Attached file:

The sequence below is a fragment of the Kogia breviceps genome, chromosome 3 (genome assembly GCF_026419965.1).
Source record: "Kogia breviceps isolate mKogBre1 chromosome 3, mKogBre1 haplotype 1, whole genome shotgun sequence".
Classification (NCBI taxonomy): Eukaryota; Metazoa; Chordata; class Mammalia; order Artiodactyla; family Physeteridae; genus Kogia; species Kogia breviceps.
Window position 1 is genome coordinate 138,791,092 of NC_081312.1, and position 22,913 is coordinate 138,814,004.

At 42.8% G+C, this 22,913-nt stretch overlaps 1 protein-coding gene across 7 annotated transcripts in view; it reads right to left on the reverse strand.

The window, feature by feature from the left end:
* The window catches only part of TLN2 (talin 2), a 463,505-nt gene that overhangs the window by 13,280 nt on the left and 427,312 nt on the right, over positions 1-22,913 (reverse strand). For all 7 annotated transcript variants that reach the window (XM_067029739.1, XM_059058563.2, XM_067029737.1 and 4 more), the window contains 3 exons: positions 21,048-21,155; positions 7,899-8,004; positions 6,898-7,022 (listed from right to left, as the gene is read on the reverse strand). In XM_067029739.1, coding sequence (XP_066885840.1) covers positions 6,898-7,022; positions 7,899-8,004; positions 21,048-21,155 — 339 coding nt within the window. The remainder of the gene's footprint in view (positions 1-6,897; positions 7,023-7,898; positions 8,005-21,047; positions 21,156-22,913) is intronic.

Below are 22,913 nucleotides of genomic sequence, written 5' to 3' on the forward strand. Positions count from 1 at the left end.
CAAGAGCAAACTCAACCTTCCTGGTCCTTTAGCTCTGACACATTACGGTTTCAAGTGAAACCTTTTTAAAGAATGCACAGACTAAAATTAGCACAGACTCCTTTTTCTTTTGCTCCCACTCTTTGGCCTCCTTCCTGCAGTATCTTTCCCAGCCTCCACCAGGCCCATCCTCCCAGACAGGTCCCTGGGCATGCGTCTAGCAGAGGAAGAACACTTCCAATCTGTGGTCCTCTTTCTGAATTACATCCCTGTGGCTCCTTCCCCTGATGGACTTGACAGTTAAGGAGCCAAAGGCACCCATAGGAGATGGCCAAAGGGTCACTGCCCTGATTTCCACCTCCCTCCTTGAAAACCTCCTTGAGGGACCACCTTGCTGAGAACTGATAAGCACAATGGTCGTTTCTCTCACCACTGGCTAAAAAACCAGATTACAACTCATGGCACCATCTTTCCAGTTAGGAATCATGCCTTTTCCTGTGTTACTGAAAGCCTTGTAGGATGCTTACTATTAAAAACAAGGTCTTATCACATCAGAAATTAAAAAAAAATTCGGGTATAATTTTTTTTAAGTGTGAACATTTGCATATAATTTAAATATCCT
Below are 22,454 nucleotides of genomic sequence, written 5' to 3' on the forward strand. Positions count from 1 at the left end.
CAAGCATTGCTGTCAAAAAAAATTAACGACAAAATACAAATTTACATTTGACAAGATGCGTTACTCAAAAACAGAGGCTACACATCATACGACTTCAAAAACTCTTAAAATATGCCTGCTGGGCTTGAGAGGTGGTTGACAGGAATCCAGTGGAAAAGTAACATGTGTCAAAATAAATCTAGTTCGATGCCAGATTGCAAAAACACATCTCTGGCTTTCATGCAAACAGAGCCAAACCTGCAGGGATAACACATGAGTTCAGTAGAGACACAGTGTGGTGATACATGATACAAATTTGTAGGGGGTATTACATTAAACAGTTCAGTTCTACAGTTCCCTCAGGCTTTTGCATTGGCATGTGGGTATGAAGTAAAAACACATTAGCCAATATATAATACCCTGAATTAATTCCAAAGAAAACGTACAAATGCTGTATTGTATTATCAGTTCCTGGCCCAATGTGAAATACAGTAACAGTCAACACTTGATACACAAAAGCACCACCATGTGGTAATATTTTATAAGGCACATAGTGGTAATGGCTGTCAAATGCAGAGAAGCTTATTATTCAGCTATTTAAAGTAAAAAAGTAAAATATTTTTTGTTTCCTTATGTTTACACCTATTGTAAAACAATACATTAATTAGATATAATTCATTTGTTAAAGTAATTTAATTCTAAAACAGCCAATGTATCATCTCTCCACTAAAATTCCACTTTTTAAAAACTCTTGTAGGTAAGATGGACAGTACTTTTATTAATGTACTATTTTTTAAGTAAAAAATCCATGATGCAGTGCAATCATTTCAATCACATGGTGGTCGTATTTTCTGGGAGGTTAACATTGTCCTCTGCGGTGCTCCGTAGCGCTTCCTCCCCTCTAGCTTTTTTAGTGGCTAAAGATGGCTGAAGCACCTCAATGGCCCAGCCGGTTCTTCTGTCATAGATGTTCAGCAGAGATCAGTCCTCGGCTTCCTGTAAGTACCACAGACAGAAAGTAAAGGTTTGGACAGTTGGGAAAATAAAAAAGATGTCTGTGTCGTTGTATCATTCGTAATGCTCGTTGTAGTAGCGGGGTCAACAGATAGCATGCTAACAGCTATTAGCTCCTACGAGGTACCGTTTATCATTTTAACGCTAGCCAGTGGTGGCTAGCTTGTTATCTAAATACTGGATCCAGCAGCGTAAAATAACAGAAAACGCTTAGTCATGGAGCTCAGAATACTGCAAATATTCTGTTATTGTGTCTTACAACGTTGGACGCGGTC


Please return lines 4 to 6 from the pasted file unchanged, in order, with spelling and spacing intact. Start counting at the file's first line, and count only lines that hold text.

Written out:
Window position 1 is genome coordinate 138,791,092 of NC_081312.1, and position 22,913 is coordinate 138,814,004.

At 42.8% G+C, this 22,913-nt stretch overlaps 1 protein-coding gene across 7 annotated transcripts in view; it reads right to left on the reverse strand.

The window, feature by feature from the left end: